Explore the teaching sequence What is globalisation?

Activity 3: Going global

Students understand that manufacturing using parts made in different countries has advantages and disadvantages for individuals, the lead manufacturer and the countries who manufacture the parts. Students extend their understanding of places around the world and intercultural skills.

Part A: The global bike

Create the cheapest bike using the digital curriculum resource Points of origin: budget mountain bike L2675 through the NDLRN portal.

Write one statement about what you have learnt from the activity.

Share your statement with the others in the group and indicate whether you agree or disagree with the statements.

Discuss as a class:

  • What factors influence the price of the mountain bike assembled?
  • What factors influence the quality of the mountain bike assembled?
  • What factors influence companies to source components from so many different countries?
  • What risks might be associated with outsourcing components from a range of countries?
  • What ethical issues might arise from this process?
  • What kinds of technology make it possible to do this? (Consider communications and transport.)
  • How do purchasing decisions link us to others around the world?
  • How might purchasing decisions affect the lives of workers in Australia and overseas?

Part B: Working abroad

List the kinds of knowledge and skills that would be useful for living in another country. Discuss, in pairs, how you would best prepare to spend a year of student exchange or work in a country of your choosing.

Use one of these digital curriculum resources to explore studying or working in another country:

  • At home in Japan (complete Modules 1–3.2 as preparation for a student exchange).

OR

Choose one from the following digital curriculum resources, which can be found via the NDLRN portal:

  • L2683 Global workplace: civil engineer
  • L2682 Global workplace: nurse
  • L2685 Global workplace: web designer
  • L2687 Global workplace: journalist
  • L2688 Global workplace: teacher
  • L8965 Global workplace: accountant [ESL]
  • L2684 Global workplace: chef
  • L2690 Global workplace: veterinarian 
  • L2689 Global workplace: graphic designer

Summary: Connect, Extend, Challenge

Write your response to the following prompts on sticky notes and add them to a class chart.

  • Connect: How are the ideas and information presented in these activities Connect to what you already knew?
  • Extend: What new ideas did you have that Extended or pushed your thinking in new directions?
  • Challenge: What is still Challenging or confusing for you? What questions, thoughts or puzzles do you now have?

Source: Visible Thinking, Project Zero www.pz.harvard.edu

Activity 4: Follow the hamburger

Students investigate the origin and spread of the hamburger as a fast food to gain insights into globalisation.

Read and view materials on the following websites to learn about how the hamburger has become a food eaten by people all around the world.

Respond to the phrase ‘Follow the hamburger’ in a creative way, demonstrating what you have learnt about the links between people and countries through a study of hamburgers. You could use online tools such as Voicethread, Prezi or Museumbox in your response.

Possible topics: environmental impact, history of the hamburger, impact on local food choices or eating places, health, labour issues, winners and losers.

Activity 5: Globalisation action

Students reflect on their learning about the conflicting perceptions of globalisation and consider their personal response.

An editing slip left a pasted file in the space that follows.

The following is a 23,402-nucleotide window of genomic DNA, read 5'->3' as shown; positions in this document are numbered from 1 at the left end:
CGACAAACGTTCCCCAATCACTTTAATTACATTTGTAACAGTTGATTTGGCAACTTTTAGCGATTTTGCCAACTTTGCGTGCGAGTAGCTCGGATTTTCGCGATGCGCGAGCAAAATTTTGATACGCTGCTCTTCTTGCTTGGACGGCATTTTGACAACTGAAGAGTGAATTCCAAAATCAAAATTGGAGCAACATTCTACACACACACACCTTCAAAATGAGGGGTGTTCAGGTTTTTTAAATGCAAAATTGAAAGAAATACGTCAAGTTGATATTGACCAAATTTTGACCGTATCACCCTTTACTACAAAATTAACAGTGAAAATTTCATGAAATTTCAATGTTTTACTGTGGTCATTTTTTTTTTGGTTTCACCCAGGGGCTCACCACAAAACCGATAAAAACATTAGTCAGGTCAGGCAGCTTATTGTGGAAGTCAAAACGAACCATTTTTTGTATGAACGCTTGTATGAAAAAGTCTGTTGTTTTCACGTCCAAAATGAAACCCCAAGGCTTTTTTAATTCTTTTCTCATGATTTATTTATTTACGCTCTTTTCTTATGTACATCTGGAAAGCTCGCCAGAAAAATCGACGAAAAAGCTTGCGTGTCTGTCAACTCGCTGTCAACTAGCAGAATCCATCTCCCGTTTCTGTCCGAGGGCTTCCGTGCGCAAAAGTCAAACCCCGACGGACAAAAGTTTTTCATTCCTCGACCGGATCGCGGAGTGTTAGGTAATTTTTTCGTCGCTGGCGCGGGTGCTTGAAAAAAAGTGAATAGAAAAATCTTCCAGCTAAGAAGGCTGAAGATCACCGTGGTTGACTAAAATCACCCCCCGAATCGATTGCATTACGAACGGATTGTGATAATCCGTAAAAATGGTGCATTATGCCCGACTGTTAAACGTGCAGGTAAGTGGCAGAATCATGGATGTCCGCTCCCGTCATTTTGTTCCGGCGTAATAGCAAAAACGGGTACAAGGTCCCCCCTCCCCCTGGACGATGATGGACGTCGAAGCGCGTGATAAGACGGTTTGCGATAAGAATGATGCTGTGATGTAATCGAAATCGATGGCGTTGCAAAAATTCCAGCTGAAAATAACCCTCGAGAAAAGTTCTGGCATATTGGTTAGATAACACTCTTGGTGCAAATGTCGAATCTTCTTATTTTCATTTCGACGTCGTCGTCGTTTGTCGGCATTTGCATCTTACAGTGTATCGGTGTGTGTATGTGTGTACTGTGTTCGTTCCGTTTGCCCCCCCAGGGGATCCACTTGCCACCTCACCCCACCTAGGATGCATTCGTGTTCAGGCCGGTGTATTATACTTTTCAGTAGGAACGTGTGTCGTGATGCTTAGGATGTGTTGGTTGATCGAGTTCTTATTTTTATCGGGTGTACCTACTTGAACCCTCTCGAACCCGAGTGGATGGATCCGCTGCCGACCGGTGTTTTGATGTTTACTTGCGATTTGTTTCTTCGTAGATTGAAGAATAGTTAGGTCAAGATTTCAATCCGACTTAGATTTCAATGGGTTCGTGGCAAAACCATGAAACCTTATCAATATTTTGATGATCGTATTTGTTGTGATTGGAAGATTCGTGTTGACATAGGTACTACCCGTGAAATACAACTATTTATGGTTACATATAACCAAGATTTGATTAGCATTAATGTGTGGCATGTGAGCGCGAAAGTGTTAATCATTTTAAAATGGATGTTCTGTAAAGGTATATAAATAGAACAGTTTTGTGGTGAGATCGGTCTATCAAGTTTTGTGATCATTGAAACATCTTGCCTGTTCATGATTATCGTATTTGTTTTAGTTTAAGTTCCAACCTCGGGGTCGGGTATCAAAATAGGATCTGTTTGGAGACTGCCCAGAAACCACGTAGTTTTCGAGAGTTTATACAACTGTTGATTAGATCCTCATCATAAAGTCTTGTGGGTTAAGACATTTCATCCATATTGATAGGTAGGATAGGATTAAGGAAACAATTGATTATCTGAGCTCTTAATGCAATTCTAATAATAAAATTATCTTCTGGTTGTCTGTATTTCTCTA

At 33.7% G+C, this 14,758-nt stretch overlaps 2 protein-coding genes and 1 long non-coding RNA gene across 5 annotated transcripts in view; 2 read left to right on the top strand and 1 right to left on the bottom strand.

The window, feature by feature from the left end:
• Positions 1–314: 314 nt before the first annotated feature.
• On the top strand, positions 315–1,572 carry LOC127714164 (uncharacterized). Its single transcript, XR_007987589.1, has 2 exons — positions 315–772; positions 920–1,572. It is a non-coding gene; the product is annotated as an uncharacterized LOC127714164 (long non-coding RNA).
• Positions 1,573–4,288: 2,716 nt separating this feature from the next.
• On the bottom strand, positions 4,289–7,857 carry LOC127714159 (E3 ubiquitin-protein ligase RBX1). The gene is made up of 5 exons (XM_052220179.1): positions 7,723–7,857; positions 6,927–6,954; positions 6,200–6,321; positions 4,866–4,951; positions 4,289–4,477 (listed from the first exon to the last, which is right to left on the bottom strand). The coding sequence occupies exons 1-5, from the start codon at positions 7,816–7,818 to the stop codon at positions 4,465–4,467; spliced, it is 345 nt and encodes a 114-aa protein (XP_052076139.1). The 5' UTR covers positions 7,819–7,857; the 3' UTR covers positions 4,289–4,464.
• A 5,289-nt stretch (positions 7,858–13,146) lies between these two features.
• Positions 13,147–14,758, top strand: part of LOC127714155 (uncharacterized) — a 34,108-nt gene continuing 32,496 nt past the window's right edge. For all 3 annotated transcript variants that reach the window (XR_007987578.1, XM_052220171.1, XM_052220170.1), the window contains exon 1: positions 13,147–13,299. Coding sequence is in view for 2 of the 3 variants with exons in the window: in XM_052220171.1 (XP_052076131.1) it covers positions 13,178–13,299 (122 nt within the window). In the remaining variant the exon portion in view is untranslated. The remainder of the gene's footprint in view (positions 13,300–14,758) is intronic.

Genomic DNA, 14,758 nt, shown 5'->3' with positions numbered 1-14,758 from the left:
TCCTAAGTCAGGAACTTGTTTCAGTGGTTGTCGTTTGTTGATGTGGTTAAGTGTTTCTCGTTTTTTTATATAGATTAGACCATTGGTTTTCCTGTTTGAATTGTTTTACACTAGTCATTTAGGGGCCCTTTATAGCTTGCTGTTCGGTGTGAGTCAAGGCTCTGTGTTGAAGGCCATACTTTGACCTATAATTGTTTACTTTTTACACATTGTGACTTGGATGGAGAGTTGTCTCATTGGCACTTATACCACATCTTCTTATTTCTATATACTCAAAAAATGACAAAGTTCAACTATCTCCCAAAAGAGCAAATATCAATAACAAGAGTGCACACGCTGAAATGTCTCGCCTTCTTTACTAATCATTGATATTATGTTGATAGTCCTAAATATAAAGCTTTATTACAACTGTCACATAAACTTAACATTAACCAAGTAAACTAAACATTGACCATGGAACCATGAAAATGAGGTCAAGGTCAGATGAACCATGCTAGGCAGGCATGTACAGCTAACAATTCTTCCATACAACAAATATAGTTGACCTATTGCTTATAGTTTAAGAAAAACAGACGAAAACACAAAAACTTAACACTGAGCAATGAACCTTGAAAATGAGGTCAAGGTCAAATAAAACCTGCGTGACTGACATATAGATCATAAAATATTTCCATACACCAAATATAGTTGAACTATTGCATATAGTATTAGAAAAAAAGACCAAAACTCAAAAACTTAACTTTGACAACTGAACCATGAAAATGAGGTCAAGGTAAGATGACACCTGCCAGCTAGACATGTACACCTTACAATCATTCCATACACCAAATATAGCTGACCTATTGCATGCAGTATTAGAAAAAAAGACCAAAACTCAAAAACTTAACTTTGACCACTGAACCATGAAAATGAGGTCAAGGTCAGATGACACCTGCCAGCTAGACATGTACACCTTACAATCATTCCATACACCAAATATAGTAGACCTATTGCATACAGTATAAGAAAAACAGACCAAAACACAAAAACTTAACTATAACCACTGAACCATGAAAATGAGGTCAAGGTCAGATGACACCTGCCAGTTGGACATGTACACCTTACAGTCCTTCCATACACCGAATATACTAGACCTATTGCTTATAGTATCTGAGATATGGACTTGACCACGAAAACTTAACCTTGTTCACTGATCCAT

Reflect on what you have learnt about the positive and negative effects of globalisation.

Select one of the following ways of responding to your learning: 

Review ways in which the following websites respond to globalisation and the kinds of activities which they use for advocacy. In what ways do these sites have a connection with choices made within your family and school environment? How could you make a difference through individual action?

  • SumOfUs is a movement of consumers, workers and shareholders attempting to counterbalance the growing power of large corporations.
  • Fairtrade advocates for better prices, decent working conditions, local sustainability, and fair terms of trade for farmers and workers in the developing world.
  • Pants to Poverty advocates for fair prices, decent working conditions, local sustainability, and fair terms of trade for farmers and workers in India.

OR

Develop your own idea for action in responding to globalisation.

Contributors' notes

Lisa Winbolt said:

22 June 2012

Globalisation = Blue Ivy Carter, daughter of Beyoncé and Jay-Z. She’s the daughter of superfamous globalised parents whose clothing lines are manufactured in China and music videos pay homage to the common European currency. The announcement of her upcoming birth was the most tweeted moment of 2011, with 8,869 tweets per second made on computers and mobile devices that originated with a 19th century British mathematician and are manufactured in China from components and parts from five different countries. The new-born, all-American gal’s name originates from an Old French word and a common plant that is native to Europe, Northern Africa and Asia. She will eat well in a high chair encrusted with Austrian crystals and will rest easy in her ‘Fantasy Coach’ bed, modelled on a design from Hungary that enabled speedy travel between Budapest and Vienna from the 1450s. She too will experience a life of fast and comfortable travel around the world on planes built in Europe and China and operated by a multi-lingual workforce of thousands from all over the world.

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In 2006, women were active participants in the first direct elections in Aceh, Indonesia. They voted and stood for office.
Photo by AusAID
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In 2006, women were active participants in the first direct elections in Aceh, Indonesia. They voted and stood for office. Photo by AusAID